Ohio Law Prohibits Bullying in Public Schools

​​Ohio’s public schools are required to enact policies that prohibit student harassment, intimidation and bullying. The law defines “harassment, intimidation and bullying” to be any intentional written, verbal, electronic or physical act that one student has taken against another student more than one time that resulted in either physical or mental harm. The bullying must also be sufficiently severe, persistent or pervasive, to create an environment that is threatening, intimidating or abusive for the victim.

Q:  What must school districts do to address bullying?
A: All districts must consult with employees, students, parents and community members to establish policies prohibiting harassment, intimidation and bullying. The policies must include:

• a statement prohibiting bullying on school property, on a school bus or at school-sponsored events;
• a statement expressly providing for the possibility of suspension of a student found responsible for harassment, intimidation or bullying by an electronic act;
• a procedure to report bullying;
• a requirement that school employees and volunteers report bullying to the school principal;
•​ a procedure for documenting and responding to incidents of bullying;
• a requirement that parents of students  involved in bullying be notified of any incidents and given copies of any written reports;
• a discipline procedure for a student guilty of bullying another; 
• a statement prohibiting students from deliberately making false reports of harassment, intimidation or bullying, and a disciplinary procedure for any student responsible for deliberately making a false report of that nature; and
• a strategy for protecting a victim from additional bullying or retaliation for reporting it. 

Also, schools must report any bullying incidents on their websites at least two times a year.

Q: Does bullying have to include physical harm?
A:  No. Bullying or harassment can take many different forms and can include physical contact, verbal comments, written statements or electronic acts. By law, schools must include both physical and mental harm in its policy against bullying. Remember that bullying does not necessarily involve physical contact. It may, for example, include leaving abusive notes on a student’s desk or posting harmful content on social media websites.

Q:  My son has been the target of bullies on the playground at school. What should I do?
A:  Schools must publish their policies in the student handbook, so review your son’s handbook and read the policy carefully. Report the incident by calling the school principal and documenting it in writing through a letter or email. Keep records of your contact and follow up to ensure that the policy is implemented appropriately. Ask the school to inform you of the steps taken to prevent future problems.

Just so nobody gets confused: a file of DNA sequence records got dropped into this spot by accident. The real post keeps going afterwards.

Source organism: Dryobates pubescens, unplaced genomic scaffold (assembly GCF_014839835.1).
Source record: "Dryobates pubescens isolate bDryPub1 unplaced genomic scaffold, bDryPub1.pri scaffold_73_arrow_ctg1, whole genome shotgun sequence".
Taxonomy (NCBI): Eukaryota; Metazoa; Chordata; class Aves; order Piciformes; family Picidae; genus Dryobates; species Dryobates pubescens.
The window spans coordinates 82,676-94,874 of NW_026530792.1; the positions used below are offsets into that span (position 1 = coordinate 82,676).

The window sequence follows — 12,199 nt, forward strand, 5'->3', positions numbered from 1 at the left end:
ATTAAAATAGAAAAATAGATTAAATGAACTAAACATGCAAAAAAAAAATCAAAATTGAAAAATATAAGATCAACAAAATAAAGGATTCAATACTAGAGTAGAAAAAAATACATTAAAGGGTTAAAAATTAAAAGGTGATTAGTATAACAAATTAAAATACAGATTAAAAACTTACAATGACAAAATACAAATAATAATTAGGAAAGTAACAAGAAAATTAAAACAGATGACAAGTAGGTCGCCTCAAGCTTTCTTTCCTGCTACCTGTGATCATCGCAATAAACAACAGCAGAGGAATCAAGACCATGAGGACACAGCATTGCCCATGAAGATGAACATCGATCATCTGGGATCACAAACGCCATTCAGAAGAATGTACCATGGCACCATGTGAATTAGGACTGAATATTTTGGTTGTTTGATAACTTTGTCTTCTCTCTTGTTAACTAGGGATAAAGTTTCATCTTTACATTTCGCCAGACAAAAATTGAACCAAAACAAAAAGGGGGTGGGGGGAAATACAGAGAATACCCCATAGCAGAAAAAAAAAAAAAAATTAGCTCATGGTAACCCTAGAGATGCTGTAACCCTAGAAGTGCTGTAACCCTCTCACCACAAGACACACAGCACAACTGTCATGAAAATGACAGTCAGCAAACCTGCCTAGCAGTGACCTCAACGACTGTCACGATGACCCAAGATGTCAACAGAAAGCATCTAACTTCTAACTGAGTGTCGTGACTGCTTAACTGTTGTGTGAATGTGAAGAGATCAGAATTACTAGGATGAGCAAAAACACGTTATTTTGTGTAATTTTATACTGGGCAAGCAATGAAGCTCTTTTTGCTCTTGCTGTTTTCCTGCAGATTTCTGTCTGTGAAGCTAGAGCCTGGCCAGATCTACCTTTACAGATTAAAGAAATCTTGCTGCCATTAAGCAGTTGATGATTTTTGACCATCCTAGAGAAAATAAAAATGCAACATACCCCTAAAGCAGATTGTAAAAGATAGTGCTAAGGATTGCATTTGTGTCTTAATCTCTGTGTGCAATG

Q:  The school refuses to tell me if my daughter’s bully was suspended and I want to know whether I should be worried about her going to school. Don’t they have to tell me?
A:  Due to student privacy rights, the school need not tell you what discipline procedures were implemented against the student accused of bullying, but the school should share with you its strategy for protecting your daughter in the future. For example, although the school may not tell you if the other student was suspended, you should be able to find out if the children will be separated, either temporarily or permanently, and what other measures will be taken to ensure your daughter’s safety.

Q: I received a phone call from my son’s school explaining that he was being accused of posting negative comments about peers on a social media page while in study hall. What should I do?
A: If school officials think student conduct may constitute “harassment or bullying,” they must follow the district’s procedures and investigate the claim. Review the district’s bullying policy and your son’s disciplinary rights carefully. If it appears that your son may have been involved in bullying other students, seek help. Ask your pediatrician and the school for help or referrals to anti-bullying programs. Watch how your son interacts with other students and talk to him about his school experiences and being a respectful member of the school community. Model appropriate ways to deal with peer-related pressures and refrain from directing offensive language at others.

Q: My daughter has been bullied by the same group of girls for more than two years. We’ve tried reporting it and nothing seems to be changing. What do I do now?
A: Continue to report the conduct to the school in writing. If the principal’s response has been poor or the school has not solved the problem, try contacting the school superintendent or a board member. Review your documentation with the superintendent and discuss alternative strategies to guarantee your daughter’s safety. Consider asking the school to sponsor an anti-bullying program or consult with a behavior consultant. You can also contact the Ohio Department of Education’s Office for Safety, Health and Nutrition, Safe and Supportive Learning for more bullying prevention resources. Finally, if the problem persists and you are concerned for the physical safety or mental health of your child, you should consult with an attorney or contact public safety officials.


This “Law You Can Use” column was provided by the Ohio State Bar Association (OSBA). It was prepared by attorney Kerry M. Agins, a partner in the special education firm, Agins & Gilman LLC.​

Articles appearing in this column are intended to provide broad, general information about the law. This article is not intended to be legal advice. Before applying this information to a specific legal problem, readers are urged to seek advice from a licensed attorney.



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